Department of Justice Wants Electrolux to Divest Its Entire U.S. Businessby
Swedish manufacturer disagrees with U.S. on appliance deal
Company isn't having settlement talks with Justice Department
Electrolux AB would have to sell its entire U.S. business to resolve a federal lawsuit seeking to block the planned $3.3 billion takeover of General Electric Co.’s household appliance business, according to a lawyer for the Swedish manufacturer.
“I’m convinced the only proposal, the only remedy, the government would find acceptable would be for Electrolux to essentially divest itself of its entire business in the United States,” Joe Sims, a partner at Jones Day in Washington, said Thursday on a conference call with reporters. “That obviously would not be a solution that would preserve the value of the transaction.”
Electrolux shares fell 0.3 percent to 234.70 kronor as of 09:22 a.m. on Friday in Stockholm. The drop extended a 3.1 percent decrease to 235.5 kronor before the Thursday close after Sims outlined the company’s aim to fight the case in a trial set to start Nov. 9 in federal court in Washington.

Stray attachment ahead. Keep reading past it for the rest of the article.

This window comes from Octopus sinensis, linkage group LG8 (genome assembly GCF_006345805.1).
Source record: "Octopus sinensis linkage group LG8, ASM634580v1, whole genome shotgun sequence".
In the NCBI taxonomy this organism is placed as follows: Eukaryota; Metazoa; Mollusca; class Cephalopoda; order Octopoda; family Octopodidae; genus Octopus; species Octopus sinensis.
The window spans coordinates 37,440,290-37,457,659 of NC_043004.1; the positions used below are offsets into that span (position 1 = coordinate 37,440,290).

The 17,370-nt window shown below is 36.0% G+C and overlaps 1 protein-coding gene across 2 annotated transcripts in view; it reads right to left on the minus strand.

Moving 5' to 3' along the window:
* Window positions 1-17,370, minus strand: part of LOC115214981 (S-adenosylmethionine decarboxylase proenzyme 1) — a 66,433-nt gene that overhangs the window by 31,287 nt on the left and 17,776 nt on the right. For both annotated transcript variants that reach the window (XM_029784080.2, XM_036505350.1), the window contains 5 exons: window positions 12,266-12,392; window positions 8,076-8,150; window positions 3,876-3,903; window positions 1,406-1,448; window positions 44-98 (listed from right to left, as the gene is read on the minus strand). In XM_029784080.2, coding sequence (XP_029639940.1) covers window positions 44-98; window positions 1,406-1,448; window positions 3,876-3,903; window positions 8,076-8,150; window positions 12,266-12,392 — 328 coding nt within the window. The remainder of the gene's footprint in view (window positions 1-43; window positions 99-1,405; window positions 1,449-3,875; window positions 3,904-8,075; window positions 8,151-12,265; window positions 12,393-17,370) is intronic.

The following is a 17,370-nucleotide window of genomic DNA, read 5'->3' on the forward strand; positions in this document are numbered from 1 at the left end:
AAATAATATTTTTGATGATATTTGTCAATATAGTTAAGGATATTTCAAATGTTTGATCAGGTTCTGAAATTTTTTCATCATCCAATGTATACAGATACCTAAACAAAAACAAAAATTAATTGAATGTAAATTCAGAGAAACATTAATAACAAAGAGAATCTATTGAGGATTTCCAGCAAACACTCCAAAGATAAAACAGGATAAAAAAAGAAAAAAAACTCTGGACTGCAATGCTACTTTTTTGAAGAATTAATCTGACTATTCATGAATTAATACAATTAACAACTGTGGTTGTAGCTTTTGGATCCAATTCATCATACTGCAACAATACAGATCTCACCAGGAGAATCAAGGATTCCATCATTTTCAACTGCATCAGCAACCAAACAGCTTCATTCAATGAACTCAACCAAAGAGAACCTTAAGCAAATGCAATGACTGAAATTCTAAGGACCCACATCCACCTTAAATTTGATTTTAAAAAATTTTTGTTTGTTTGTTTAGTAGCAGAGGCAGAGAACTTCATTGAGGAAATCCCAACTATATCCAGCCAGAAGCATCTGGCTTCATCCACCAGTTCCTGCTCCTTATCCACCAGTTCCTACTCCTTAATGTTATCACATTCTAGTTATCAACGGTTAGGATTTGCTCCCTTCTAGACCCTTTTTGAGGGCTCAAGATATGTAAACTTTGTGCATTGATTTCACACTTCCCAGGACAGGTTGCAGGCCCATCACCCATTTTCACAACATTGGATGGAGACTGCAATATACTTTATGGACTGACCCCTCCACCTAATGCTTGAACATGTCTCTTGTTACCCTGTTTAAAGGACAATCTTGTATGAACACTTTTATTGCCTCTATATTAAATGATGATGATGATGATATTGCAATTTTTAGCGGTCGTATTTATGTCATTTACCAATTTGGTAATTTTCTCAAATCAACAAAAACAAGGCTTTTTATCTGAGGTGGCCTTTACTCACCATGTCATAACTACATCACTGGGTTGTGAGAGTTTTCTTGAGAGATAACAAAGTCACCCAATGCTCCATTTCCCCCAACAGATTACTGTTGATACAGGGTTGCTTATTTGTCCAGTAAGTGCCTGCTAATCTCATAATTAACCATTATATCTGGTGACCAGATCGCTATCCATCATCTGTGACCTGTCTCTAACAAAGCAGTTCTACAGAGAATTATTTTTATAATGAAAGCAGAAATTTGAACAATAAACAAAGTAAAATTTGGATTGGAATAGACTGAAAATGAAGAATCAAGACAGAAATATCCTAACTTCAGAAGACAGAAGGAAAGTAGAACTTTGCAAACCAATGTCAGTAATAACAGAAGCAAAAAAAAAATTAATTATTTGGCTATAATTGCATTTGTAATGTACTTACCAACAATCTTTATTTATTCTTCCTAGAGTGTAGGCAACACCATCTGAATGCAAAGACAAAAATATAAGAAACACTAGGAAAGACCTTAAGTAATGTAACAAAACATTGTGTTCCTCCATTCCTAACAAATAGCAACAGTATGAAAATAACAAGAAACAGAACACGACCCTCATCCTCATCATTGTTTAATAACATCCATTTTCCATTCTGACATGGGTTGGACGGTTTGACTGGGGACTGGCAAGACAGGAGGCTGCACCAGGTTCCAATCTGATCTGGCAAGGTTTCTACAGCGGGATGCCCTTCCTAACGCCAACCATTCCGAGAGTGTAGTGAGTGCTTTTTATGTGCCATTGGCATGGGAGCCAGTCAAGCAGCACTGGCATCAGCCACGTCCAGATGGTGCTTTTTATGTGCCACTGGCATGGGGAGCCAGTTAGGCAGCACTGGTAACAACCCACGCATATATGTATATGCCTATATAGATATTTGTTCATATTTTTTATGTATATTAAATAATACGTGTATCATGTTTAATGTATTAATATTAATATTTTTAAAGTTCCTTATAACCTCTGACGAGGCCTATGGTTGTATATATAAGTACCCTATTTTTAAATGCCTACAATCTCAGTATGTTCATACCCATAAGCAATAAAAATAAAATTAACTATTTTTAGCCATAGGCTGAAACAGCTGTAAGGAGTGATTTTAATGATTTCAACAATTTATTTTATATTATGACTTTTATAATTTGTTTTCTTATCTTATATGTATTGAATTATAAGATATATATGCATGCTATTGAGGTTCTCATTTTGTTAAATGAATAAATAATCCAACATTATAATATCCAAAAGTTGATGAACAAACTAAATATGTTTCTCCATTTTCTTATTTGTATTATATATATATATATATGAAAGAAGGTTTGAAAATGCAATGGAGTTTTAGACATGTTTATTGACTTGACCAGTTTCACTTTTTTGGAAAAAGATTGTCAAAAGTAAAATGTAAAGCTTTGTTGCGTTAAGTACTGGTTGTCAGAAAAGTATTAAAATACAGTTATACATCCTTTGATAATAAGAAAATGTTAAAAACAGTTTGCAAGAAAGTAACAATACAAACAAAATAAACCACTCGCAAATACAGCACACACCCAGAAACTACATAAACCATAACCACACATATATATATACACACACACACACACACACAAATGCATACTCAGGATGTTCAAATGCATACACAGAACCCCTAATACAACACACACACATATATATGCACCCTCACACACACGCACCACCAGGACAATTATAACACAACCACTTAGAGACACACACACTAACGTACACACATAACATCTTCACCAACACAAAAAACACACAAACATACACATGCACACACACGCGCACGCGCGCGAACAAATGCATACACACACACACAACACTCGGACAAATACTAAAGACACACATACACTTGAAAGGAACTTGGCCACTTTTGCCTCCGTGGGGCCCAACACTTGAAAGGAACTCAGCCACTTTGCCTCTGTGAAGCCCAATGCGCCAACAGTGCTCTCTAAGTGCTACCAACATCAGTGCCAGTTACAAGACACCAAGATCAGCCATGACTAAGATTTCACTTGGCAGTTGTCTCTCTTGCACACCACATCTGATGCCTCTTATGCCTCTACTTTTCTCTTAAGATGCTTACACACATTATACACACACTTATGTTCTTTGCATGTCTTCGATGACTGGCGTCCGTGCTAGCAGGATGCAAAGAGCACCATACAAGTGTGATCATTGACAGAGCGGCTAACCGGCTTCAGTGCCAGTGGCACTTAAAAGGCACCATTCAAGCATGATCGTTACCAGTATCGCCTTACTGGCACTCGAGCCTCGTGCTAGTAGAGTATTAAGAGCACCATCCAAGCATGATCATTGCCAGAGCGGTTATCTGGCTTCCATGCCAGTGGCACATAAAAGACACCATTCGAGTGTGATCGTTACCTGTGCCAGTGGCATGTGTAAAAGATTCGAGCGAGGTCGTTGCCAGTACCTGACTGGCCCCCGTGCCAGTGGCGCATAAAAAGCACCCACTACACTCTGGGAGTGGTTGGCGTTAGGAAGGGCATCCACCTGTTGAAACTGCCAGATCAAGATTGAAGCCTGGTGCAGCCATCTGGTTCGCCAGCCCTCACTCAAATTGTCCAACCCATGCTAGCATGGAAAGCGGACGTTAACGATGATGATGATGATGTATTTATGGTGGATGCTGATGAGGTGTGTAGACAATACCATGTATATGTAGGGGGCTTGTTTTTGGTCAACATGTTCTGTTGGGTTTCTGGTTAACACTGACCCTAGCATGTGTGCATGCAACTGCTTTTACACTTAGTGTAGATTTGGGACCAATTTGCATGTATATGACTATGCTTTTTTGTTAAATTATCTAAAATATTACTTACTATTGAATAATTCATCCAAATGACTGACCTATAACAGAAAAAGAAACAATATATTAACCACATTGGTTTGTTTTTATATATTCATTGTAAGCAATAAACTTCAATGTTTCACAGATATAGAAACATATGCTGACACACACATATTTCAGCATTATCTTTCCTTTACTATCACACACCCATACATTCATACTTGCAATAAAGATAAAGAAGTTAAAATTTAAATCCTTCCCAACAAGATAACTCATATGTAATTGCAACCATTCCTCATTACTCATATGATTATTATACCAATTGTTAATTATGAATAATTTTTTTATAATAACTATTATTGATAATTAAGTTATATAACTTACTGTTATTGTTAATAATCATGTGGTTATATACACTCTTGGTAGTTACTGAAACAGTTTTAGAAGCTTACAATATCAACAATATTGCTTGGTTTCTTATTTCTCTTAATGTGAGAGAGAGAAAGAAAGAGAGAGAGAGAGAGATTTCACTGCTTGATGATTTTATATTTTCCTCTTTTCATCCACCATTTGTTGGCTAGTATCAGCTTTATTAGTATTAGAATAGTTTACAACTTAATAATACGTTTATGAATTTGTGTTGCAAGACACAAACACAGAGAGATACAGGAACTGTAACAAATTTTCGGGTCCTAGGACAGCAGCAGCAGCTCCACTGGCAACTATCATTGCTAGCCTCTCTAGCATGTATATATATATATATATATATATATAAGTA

The U.S. Justice Department’s antitrust division argues that the deal would raise prices and rejected an Electrolux settlement proposal.
Electrolux is confident in the merits of its case and notes the DoJ hasn’t outlined what it would take for them to accept the deal, company spokesman Paul Palmstedt said by telephone.
(Correction: An earlier version of this story that appeared on the web contained an unrelated quote that has been removed.)
“Joe Sims talks about his view on how the DoJ sees this, based on 40 years of experience,” Palmstedt said. “That’s his picture of how he thinks they see this.”
GE’s appliance business would add brands such as Hotpoint to an Electrolux lineup that includes AGE stoves and Frigidaire refrigerators. The U.S. company is moving away from consumer goods and lending to focus on industrial products such as locomotives and jet engines and agreed to the sale in September 2014.
Sims said Electrolux made a “very significant offer” that would have given a leading global producer a strong position in the U.S. He declined to name the company.
“There are no settlement talks under way,” he said. “There is no additional settlement being considered.”
Mark Abueg, a Justice Department spokesman, declined to comment about Sims’s remarks. A government lawyer said in court Oct. 30 that the Electrolux settlement proposal fell short of replacing lost competition from the combination.
GE didn’t immediately comment on Sims’s observations. Chief Executive Officer Jeffrey Immelt told analysts on an Oct. 16 conference call that the company still expected the appliance deal to close in the fourth quarter. GE slid 0.10 percent to $29.51 in New York.